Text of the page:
Thomas McKean was born in New London Township in Chester County, Pennsylvania in 1734. He studied for seven years at Reverend Francis Alison’s academy, and then went on to read law with a cousin in New Castle, Delaware. He was admitted to the Delaware bar in 1754, when he was only twenty years old, and it was not long before he opened his own practice with branches in Delaware, New Jersey, and Pennsylvania. He later became quite active in Delaware’s political affairs, serving as the militia captain, deputy attorney general of Sussex County, and as a member of the legislature.
Mckean originally became involved in the Revolutionary cause in 1765 during conflicts over the Stamp Act. At the Continental Congress he and the other Delaware delegate in attendance, George Reed, were deadlocked. McKean was ready to cast a vote for independence and Reed was opposed to it. On July 2, 1776, McKean was able to get a message to Caesar Rodney, another delegate, just in time for him to arrive, break the tie, and bring Delaware over to the side for independence.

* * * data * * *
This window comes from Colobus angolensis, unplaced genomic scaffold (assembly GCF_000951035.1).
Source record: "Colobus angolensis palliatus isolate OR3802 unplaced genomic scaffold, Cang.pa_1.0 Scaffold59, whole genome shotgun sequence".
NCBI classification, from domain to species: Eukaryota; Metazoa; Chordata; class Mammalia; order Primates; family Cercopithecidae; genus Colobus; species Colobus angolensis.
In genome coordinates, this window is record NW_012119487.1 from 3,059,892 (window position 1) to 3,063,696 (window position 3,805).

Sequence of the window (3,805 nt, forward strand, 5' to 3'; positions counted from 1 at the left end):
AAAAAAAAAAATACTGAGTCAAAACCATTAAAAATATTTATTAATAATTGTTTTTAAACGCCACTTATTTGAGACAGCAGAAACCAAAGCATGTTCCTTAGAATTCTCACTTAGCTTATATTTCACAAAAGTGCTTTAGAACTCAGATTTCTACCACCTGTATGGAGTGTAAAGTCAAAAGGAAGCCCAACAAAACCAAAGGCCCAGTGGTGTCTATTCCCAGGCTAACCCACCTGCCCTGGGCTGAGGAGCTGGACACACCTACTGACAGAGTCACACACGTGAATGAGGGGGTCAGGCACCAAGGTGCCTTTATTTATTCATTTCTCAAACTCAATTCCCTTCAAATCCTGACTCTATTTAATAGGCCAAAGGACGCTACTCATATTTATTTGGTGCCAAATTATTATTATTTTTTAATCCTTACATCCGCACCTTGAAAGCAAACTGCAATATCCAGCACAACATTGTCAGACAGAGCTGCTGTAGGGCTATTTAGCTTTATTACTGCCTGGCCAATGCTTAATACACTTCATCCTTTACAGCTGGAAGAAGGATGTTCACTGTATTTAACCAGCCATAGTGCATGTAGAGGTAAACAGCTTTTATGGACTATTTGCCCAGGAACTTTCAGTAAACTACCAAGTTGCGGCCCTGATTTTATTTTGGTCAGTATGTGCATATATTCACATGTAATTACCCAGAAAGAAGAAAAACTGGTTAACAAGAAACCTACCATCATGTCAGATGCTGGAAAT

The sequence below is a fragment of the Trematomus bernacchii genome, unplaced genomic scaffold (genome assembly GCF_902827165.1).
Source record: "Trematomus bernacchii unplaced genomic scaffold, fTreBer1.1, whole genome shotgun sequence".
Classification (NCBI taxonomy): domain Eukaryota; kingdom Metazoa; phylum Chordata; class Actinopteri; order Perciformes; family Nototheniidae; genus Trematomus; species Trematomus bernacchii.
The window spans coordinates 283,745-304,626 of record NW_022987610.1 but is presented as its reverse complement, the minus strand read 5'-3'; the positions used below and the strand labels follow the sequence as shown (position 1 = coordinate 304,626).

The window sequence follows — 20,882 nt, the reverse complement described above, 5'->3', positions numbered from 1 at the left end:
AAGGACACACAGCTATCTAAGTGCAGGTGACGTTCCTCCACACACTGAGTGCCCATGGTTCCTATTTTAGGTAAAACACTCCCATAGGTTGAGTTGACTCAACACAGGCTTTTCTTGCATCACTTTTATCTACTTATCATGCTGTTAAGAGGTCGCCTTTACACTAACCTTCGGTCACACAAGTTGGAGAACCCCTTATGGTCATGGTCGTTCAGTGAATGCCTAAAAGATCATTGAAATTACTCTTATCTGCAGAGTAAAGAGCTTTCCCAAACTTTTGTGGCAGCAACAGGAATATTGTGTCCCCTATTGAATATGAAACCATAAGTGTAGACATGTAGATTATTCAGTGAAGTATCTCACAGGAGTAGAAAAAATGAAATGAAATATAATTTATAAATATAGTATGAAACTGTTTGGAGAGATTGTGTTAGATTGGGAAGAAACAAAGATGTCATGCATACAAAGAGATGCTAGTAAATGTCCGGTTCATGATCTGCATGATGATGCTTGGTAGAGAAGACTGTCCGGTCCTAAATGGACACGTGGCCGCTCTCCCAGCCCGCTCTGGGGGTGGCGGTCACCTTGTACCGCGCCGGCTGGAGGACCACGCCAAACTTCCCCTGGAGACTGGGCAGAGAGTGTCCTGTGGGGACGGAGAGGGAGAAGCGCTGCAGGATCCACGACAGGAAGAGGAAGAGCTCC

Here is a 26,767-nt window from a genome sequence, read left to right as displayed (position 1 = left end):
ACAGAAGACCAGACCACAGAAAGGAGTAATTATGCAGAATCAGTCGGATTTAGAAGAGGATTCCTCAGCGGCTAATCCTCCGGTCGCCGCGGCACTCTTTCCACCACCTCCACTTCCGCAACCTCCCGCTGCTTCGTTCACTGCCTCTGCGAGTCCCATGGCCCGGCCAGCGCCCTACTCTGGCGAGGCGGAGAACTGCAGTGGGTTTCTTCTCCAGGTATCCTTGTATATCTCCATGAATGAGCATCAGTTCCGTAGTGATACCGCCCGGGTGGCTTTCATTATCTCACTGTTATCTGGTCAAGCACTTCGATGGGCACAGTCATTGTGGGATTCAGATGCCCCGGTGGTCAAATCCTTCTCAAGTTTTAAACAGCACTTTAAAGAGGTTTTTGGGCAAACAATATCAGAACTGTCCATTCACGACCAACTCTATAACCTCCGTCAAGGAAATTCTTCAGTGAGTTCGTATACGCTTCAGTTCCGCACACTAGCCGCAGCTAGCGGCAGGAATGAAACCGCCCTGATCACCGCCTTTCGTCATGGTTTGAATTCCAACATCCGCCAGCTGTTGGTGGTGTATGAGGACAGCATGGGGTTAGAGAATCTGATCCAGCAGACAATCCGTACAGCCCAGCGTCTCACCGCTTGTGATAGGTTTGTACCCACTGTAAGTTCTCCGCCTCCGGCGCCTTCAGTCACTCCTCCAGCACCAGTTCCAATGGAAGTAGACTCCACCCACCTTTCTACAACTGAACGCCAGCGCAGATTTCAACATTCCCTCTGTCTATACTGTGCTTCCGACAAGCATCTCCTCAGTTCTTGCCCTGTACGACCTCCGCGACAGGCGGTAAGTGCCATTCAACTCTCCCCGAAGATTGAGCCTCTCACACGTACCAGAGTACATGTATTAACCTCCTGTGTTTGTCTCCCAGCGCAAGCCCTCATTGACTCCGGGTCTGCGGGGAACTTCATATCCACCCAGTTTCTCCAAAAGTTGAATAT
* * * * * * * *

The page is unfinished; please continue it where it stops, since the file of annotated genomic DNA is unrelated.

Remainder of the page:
In the years following the Continental Congress, McKean dedicated his energy to Pennsylvania politics where he was particularly instrumental in getting that state to ratify the Constitution. He also served as governor for three consecutive terms between 1799 and 1808. He died in 1817 at the age of eighty-three, and was buried at the Laurel Hill Cemetery in Philadelphia.